Before the bill was introduced at the Capitol, Secretary Griswold said she wanted it to include a provision to make it more difficult for candidates who lose by a wide margin to request a discretionary recount.

That stemmed in part from former Mesa County Clerk Tina Peters, who last year paid for a statewide recount in the Republican primary for secretary of state, which she lost by 88,579 votes, or around 14 points. The recount found 13 additional votes for both Peters and the primary’s winner, Pamela Anderson.

“Democracy should not be exploited by candidates who lost by massive margins to spread disinformation,” said Griswold. 

The county clerks association was also on board with the concept, and specifically worried about voters being pushed to contribute to recount efforts that have no chance of succeeding. The organization’s president, Fremont County Clerk Justin Grantham, a Republican, said discretionary recounts also eat up a lot of staff time for clerks and election workers. 

“If it’s clear you lost by a hundred thousand votes (and) you're asking for a recount, all you're doing is draining resources and people's time and money for that,” he said.

However, the bill’s main sponsor, Fenberg, said he doesn’t think it’s the right time to address that issue. He worries limiting the ability to pursue a recount could end up feeding into conspiracy theories

“We want to increase confidence in our elections and not remove options for people, especially if someone is an election denier.”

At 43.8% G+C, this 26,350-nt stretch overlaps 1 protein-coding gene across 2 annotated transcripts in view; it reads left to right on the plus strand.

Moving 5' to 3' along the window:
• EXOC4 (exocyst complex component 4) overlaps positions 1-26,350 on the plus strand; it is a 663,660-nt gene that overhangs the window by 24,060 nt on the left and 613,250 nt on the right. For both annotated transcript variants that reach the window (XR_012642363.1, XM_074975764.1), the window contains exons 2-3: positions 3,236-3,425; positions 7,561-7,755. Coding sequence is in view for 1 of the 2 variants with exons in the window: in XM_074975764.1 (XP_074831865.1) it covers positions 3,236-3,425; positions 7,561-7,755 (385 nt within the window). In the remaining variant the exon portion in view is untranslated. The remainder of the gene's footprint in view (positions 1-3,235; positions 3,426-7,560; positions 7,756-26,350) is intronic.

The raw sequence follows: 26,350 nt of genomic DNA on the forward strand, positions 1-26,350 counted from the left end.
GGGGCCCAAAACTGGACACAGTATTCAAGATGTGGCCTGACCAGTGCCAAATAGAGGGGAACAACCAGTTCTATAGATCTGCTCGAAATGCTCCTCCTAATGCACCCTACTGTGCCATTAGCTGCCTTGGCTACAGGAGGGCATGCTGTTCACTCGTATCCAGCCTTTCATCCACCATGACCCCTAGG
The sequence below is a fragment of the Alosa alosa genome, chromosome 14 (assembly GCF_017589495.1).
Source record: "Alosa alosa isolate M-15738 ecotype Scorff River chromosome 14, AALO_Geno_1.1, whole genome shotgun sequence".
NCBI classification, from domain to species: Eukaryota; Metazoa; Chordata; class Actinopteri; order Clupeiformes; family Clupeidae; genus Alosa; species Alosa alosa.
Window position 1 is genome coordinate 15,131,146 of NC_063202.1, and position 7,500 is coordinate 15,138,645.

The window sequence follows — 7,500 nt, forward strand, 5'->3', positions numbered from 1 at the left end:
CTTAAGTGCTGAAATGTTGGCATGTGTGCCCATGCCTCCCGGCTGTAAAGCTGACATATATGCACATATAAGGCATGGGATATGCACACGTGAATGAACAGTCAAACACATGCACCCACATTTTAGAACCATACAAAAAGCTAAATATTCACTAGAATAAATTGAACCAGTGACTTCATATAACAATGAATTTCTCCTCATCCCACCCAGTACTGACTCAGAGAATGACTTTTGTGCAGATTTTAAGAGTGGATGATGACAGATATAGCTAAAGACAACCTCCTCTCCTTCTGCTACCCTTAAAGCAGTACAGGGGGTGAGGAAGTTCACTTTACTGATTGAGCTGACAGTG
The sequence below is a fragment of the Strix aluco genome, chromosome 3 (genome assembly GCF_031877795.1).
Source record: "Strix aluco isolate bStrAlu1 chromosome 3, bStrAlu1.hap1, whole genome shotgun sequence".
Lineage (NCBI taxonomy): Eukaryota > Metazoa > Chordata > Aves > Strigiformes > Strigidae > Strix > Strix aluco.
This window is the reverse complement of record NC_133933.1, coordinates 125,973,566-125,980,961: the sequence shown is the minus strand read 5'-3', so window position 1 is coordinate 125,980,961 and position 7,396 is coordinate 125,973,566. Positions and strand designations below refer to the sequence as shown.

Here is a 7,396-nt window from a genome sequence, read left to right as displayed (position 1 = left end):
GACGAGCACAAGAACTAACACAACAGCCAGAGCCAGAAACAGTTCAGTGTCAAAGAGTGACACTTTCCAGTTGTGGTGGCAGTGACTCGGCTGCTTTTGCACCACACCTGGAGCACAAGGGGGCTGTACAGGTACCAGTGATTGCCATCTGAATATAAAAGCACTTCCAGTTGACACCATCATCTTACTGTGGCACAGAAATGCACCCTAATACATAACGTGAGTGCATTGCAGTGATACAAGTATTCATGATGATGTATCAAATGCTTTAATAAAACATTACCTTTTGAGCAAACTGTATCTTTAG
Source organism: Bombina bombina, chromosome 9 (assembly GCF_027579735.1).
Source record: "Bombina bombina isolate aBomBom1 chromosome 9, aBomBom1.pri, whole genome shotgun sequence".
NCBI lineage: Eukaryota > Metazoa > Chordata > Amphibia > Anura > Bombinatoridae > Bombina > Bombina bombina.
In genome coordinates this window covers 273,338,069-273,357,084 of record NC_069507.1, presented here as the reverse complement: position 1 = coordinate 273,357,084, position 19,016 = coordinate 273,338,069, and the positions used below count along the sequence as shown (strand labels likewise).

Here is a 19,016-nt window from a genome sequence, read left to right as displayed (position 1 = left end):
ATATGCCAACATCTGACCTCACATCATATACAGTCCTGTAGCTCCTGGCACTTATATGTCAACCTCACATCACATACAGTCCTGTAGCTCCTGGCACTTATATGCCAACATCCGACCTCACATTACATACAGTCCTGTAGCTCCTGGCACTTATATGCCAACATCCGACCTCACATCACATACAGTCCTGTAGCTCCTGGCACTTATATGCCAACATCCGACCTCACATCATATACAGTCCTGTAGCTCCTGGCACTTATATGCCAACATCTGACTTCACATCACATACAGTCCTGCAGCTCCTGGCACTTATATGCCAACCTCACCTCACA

The clerks said they understood Fenberg’s reasoning.  

In terms of election processes, the measure would require counties with more than 10,000 active registered voters to start processing ballots four days or more prior to an election, in order to get results out faster on election night. It would also increase efforts to register voters on tribal lands, and allow tribal leaders to request two-to-four days of in-person voting at polling centers. 

And for political candidates, it would require them to file electronic financial disclosure statements — which the bill says must be “accurate and complete.” Those documents will be posted publicly on the Secretary of State’s website. Failure to file and to do so accurately would be treated the same as a campaign finance violation. 

Finally, the bill prohibits election officials from using any state money to run ads or PSAs that feature the name or likeness of any current candidate for office. 

Last year, Republicans criticized Griswold for appearing in PSAs about election security at the same time that she was running for reelection.

The bill “doesn't prohibit PSAs or it doesn't even prohibit advertising of any sort,” Fenberg said. “What it prohibits is spending taxpayer dollars on those advertisements if the advertisement features a candidate.”

That’s another thing Griswold’s office pushed back on; it notes this will make the secretary of state the only statewide elected official singled out this way, and it could prevent top election officials from combating disinformation. (other state officials have also come under fire in the past for how they’ve used official communications while running for office)

Deputy Secretary of State Beall asked for the provision to be removed, or expanded to cover other statewide elected officials as well.

“We believe that this still targets the Department of State and that the Secretary of State is the most trusted voice in Colorado. We actually have surveys that say this, the most trusted voice with respect to elections.”